Almost everyone wanted to believe that this attractive, articulate man of African-American heritage, a man who when he spoke at the Democratic Convention in 2004 spoke not of red states or blue states, but of purple states. We believed he would bind us together and lead us toward the promise of the American dream. The Civil Rights movement was only a generation in the past, so people felt good about voting for a man who seemed the heir to Martin Luther King’s “dream.” His erudition and mixed-race heritage caused us to unquestioningly take him at face value, and superseded any natural skepticism we might normally have felt. We each saw what we wanted to see. In fact, our response was anticipated by Mr. Obama who portrayed himself in The Audacity of Hope: “I serve as a blank screen on which people of vastly different political stripes project their own views.” Those words, eerie in the light of having seen Mr. D’Souza’s movie and reading his book, were written only two years after he was elected to the U.S. Senate. This was a man who knew himself well, and who also recognized and took advantage of weaknesses in the American electorate.

Dinesh D’Souza was the perfect person to have created this film. He was born in India, a country occupied and colonized by the British, as was Mr. Obama’s father’s Kenya. Both Mr. D’Souza and Mr. Obama were born the same year. Both traveled to the east coast of the United States to attend college in the same year, both going to Ivy League institutions. (Initially, Mr. Obama attended Occidental College in California, but then transferred to Columbia.)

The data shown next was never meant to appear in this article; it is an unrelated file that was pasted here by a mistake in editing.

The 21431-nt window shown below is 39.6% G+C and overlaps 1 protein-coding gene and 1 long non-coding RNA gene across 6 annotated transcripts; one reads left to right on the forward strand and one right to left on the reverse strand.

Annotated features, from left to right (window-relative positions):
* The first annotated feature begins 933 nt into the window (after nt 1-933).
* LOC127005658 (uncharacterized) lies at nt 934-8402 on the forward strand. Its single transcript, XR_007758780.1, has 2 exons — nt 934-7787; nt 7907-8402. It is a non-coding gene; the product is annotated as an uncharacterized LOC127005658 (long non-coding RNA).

In the film, Mr. D’Souza takes the viewer to Hawaii where Mr. Obama was born, and to Indonesia where he was raised. He takes us to Kenya, to the home of Mr. Obama’s grandmother and to the grave of his father. We see the unbelievable poverty and the tiny hut where his half-brother George Obama lives, but who, unlike Barack, broke with the radical, anti-colonialism of their mutual father – a breach for which our President has never forgiven his brother. We are introduced to those who mentored the young Barack Obama. We meet Frank Marshall Davis, an avowed Communist, living in Hawaii and who Mr. Obama refers to as ‘Frank;’ the Brazilian socialist Roberto Mangabeira Unger who taught at Harvard Law School, a man who has called upon developing nations to “gang up” on America with a view toward containing her hegemony; Edward Said of Columbia who has supported violent Palestinian resistance against “Zionist colonial occupation of Muslim land;” and, of course, the Reverend Jeremiah Wright, Mr. Obama’s pastor for twenty years, the man who married him and who baptized his daughters.

There will be many who choose not to see the movie. Supporters of Mr. Obama will assume it to be one more example of conservative racial prejudice. But I suspect most of those who like what they see in the President are not averse to filling in the blanks. Mr. D’Souza is uniquely qualified, for reasons expressed above, to have made the journey that produced the book and the film. He is not trying to argue against Mr. Obama’s politics. He wants us to understand the forces that drive the man.

A democracy only works when the electorate is informed. With the right of citizenship comes the responsibility to make informed decisions. We need to better know the most powerful man in the world. This film helps. It was not Selma, or Birmingham or Mobile that created Barack Obama; it was the anti-colonialism of his father. The title of Mr. Obama’s autobiography was not Dreams of my Father; it was Dreams from my Father. It is not written in stone that Dinesh D’Souza is right in his diagnosis, but he makes a very convincing case. No matter one’s views, everyone will be better off for having seen the film. An old adage has it: “Fool me once, shame on you; fool me twice, shame on me.”